essential to career progression. The
survey also highlighted some important
differences between the skills that
marketers currently employ in their
roles and the ones they believe they
will need to progress in their careers.
No fewer than 13 key skills gaps
were identified, including data, direct
and digital marketing, strategy and
planning, and project management.
Marketers are increasingly being
required to think like data analysts,
and data analysts are being required to
think more likemarketers.
Our analysis of skills gaps helps
employers and marketers to identify
areas where they need to invest
time and money in order to remain
competitive, address key challenges
and take advantage of future
opportunities. Organisations must
start seeing staff development as an
investment and not a cost.
Structured training programmes will
enable companies to retain talent. If
an organisation provides a continual
professional development framework
for their marketers to work within,
where it is well documented that
progress will be recognised and
rewarded, this undoubtedly will help
to increase staff loyalty in the long
run. The IDM Professional Skills Census
found that less than a quarter of the
respondents, 23 per cent, take their
newly acquired skills elsewhere.
Reimagining marketing’s
future
Today’s aspiring
marketer
requires a
constantly
expanding
skillset
»CHRIS COMBEMALE
Chris is the CEO of the DMA, comprising the DMA, IDM and TPSL
companies. He has over 35 years’ experience across advertising and
marketing experience in Europe, the USA and Asia/Pacific including
senior roles at agencies, brands and technology companies. In addition
to his commercial activity, Chris has taken a lead in industry issues
including legislation, best practice and education. His industry roles
include being Co-Chair of FEDMA, Chair of the JIC Mail board, and
seats on the boards of the Advertising Association, Asbof and CAP.
THE PARLIAMENTARY REVIEW
Highlighting best practice
16 | THE INSTITUTE OF DIRECT & DIGITAL MARKETING
The marketing industry also needs
to promote its key qualities more
effectively to undergraduates.
Recentresearch by Marketing Week
indicated that just three per cent of
students believe that marketing offers
the best career opportunities. We need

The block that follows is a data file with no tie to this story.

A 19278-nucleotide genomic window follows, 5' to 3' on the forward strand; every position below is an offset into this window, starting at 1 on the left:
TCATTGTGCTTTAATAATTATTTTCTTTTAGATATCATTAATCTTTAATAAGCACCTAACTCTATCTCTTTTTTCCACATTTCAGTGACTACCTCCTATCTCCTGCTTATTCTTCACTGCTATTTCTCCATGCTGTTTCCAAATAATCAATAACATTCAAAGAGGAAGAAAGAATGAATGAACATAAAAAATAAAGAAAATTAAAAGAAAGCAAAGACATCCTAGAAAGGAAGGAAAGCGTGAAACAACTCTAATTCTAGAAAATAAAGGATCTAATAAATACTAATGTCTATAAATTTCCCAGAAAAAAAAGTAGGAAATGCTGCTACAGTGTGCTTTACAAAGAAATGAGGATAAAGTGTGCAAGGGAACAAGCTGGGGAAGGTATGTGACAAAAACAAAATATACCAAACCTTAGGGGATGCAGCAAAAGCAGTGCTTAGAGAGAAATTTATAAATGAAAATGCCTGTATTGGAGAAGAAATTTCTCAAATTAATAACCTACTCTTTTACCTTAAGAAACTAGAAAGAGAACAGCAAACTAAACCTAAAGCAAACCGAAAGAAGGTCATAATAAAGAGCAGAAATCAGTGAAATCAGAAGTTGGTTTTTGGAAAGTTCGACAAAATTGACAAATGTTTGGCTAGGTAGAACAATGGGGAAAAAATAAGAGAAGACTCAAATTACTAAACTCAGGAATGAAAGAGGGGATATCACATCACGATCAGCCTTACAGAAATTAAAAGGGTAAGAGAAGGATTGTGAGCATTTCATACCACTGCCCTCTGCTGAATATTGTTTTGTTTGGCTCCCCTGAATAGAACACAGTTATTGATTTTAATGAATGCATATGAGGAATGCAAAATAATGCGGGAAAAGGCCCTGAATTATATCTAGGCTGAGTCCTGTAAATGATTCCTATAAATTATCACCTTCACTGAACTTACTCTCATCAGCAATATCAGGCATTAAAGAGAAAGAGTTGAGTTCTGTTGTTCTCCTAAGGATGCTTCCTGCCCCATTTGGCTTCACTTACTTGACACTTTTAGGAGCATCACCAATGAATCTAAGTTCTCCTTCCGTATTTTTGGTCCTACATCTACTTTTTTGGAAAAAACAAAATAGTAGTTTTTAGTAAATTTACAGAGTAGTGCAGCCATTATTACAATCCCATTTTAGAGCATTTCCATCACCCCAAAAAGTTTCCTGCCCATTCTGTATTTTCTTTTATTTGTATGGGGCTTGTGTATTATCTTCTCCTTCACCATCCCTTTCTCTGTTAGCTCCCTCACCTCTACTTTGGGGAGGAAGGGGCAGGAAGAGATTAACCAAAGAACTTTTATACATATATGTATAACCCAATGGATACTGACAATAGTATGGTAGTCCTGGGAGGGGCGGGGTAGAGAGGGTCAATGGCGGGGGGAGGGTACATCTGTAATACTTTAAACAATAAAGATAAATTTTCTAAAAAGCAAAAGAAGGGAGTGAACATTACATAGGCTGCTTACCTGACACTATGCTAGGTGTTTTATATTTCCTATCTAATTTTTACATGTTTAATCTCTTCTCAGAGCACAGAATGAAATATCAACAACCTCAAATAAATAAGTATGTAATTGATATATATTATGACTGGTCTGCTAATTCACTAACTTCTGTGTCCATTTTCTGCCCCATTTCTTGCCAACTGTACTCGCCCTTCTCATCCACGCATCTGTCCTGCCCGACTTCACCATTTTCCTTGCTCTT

to make a career in marketing more
appealing and open up new routes,
such as apprenticeships. By helping
to improve the connection between
education providers and industry, the
IDM hopes to expand the talent pool.
Training for the future
Organisations need to tackle the skills
shortage head on and demonstrate the
full potential of a career in marketing.
This doesn’t necessarily mean financial
rewards. CPD is essential to motivate
staff, as it creates an environment
where marketers can see the value
in personal innovation and enhanced
productivity. If companies offer
marketers exciting opportunities to
learn and grow while embracing the
latest advances in technology, they will
be sure to attract the best minds.
Data skills will become even more
integral as the marketing industry
continues to transition from analogue
to digital, where real-time data analysis
will be a key part of any marketer’s role.
Automated systems will only increase
the availability and scope of data,
so marketers will need to be able to
interpret this information effectively and
understand how to communicate this
back to stakeholders and adapt their
marketing approachesaccordingly.
The data and marketing industry
is entering a period where the
opportunities are limitless for a
workforce that is creative, agile and
highly adaptable. The post-GDPR era
will help to bring marketing back
to its origins, where the intelligent
and ethical use of customer data is
rewarded with recognition and trust.
The challenge of the next 40 years
will be defined as much by business
integrity as by technological integration.
As the CEO of a social enterprise, I am
acutely aware of the potential impact
on the industry of ethical commerce
and corporate philanthropy. Training